As to "massive amounts of dirt and debris" - no. My DH gets up there on his ladders once a year, takes out some of the weight, ties up the newer canes we are keeping, etc. However, (again, perhaps it is our climate - it gets very windy here in the winter storms) he has not found any debris except a few birds nests. The stuff he generates from his labor is almost all rose clippings, and almost all alive and green for that matter.

When we had our house painted, he told me that on this side of the house the shingles were in much better shape than another side where there are no roses - that entire wall baked in the sun and had to be re-shingled (I immediately started to grow a tall rose bush on it to be helpful!).

So, my experience is evidently different than yours - just wanted folks to know, hope you don't mind.

Jackie


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RE: Lady banks questions

Not at all, Jackie. I think one reason is your climate has RAIN which helps wash things out. Mine doesn't. I have to wash out climbers on walls and fences regularly with a strong hose stream or they get nasty, full of spider webs, dirt and debris. Rain helps knock off old foliage and rinse dirt and stuff through the plant. Must be nice...Thanks. Kim


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RE: Lady banks questions

Oh, I hadn't thought of rain (since we hardly got any last year)! But yes, in a normal year we get about 40 inches which arrives between Nov and March. Lots of very windy very wet storms which usually last 2-3 days each. I am sure you are correct - they wash the house and the climbing roses very nicely.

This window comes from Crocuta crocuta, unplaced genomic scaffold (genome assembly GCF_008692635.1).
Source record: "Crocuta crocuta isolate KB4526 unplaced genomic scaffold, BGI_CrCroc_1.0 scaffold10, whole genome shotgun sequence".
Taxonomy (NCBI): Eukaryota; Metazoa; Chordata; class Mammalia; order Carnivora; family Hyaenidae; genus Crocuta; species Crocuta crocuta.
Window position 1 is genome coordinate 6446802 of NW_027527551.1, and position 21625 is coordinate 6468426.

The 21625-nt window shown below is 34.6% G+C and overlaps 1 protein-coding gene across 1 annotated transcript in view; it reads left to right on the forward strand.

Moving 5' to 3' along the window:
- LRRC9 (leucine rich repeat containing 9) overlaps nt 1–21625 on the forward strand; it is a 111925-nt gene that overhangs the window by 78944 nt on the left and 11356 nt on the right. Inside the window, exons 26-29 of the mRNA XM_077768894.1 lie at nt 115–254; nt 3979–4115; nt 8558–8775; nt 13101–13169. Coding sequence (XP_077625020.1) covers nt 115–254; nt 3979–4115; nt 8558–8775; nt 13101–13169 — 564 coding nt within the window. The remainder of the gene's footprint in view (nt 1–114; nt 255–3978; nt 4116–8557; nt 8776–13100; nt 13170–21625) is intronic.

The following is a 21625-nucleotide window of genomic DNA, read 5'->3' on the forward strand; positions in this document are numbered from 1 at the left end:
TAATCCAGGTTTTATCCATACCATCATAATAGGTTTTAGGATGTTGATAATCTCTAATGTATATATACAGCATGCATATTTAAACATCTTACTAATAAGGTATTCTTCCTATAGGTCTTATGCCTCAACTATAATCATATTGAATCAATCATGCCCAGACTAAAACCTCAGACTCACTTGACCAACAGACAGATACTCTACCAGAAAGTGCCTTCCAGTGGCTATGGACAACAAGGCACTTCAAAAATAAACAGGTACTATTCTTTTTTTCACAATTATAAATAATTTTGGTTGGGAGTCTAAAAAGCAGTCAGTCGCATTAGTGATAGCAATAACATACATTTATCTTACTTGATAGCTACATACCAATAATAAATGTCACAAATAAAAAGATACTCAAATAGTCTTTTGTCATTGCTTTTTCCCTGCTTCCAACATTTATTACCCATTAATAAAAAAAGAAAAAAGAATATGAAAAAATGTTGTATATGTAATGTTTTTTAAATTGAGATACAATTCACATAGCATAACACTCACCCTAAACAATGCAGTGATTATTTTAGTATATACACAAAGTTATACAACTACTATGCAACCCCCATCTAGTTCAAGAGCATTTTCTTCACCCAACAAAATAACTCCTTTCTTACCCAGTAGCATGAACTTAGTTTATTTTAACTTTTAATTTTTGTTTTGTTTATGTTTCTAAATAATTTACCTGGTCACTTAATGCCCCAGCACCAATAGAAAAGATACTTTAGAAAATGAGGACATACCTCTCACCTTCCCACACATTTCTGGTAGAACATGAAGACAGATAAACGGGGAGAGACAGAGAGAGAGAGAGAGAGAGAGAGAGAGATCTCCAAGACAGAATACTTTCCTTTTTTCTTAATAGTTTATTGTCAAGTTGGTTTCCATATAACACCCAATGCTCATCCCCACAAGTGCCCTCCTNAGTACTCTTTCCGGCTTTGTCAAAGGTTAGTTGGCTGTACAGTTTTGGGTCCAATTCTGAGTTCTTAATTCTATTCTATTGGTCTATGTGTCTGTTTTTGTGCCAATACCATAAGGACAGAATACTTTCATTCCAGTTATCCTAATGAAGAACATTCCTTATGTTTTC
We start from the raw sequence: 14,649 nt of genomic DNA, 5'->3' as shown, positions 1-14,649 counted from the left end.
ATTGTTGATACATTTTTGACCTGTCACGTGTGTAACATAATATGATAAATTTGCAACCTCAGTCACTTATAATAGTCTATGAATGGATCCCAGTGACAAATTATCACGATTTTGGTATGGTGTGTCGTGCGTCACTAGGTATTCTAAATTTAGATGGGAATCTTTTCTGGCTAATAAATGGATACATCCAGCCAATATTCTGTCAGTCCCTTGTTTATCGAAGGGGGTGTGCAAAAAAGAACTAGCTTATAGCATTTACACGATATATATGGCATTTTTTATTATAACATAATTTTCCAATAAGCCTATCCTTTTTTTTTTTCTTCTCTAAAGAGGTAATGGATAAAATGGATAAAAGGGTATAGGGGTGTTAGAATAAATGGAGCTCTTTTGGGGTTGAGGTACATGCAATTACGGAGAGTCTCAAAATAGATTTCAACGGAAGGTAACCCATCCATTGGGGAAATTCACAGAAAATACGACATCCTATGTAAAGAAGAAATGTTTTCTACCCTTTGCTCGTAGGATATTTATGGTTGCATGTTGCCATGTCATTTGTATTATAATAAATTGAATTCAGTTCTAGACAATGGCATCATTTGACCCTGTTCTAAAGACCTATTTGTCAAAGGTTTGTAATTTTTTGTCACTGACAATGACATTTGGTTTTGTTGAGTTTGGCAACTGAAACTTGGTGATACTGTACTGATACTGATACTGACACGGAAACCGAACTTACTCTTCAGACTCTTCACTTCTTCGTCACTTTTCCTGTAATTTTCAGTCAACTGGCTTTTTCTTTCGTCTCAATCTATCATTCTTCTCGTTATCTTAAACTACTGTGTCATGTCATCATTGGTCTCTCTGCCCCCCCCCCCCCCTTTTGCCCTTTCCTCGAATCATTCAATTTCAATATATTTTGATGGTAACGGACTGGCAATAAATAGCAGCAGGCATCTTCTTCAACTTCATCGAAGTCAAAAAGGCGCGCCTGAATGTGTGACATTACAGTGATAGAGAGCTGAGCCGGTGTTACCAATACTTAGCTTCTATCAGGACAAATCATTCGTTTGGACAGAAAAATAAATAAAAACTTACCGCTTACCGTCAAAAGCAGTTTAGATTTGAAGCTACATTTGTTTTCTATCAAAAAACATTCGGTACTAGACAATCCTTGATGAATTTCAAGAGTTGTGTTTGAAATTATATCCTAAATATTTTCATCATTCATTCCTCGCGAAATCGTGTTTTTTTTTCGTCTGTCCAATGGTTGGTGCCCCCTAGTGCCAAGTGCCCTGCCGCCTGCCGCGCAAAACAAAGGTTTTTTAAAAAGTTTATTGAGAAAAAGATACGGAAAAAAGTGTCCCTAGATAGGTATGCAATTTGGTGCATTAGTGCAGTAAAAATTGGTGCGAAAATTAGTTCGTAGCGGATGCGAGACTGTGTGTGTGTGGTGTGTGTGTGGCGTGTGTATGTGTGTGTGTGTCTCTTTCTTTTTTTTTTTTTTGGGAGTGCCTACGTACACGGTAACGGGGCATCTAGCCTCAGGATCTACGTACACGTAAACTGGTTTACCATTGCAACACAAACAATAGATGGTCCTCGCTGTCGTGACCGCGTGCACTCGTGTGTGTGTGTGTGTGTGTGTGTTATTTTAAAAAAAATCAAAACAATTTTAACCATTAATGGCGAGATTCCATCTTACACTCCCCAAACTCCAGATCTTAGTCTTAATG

Oh, and Ernie - I forgot to answer your question. We do not use trellises for these huge roses. My DH got some sort of very strong metal ring & base plate which are used for hitches for tying up horses. He bolts the base plates to the house, then uses the rings to tie up the very heavy rose canes. Before he got that idea, the roses would fall out of their supports from time to time. Since he has been using them, they don't do that.

Jackie


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RE: Lady banks questions

That's a HUGE difference. We're supposed to get nearly fifteen inches annually, but haven't received ten per year for the past three years. That's quite a change! Kim


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RE: Lady banks questions

I checked today. I have about 10 feet between Cl Pinkie and my Double White LB. Think that is enough for a yellow to be happy?


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RE: Lady banks questions

Kippy, I think that's more than the distance between our R. banksia banksia and R. banksia lutea -- and they're both pretty happy.

Of course, both go over a fence and into trees. No buildings involved in the arrangement.


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RE: Lady banks questions

I bought a LB Rose on clearance at Lowe's probably 1.5 ago and had no clue what it was because obviously it has not flowered. I googled the name and was SUPER excited for my purchase. I have seen nothing come from this little rose at all!!! As a matter of fact I just moved it a little closer yesterday to the new arbor the DH built for me. It's probably a little over a foot long and this thread is giving me hope that it will eventually grow up and give me the blooms I see in Jackie's pics. It's so sad to know that it only is a one time bloomer!!! I am certain that it will eventually take over the arbor and I'm ok with that. :) I will need something else though to cover my arbor which will give me blooms much longer. I'll have to post pics when I get home. ;) of my tiny little LB's.
Thanks for the hopes!!
Elce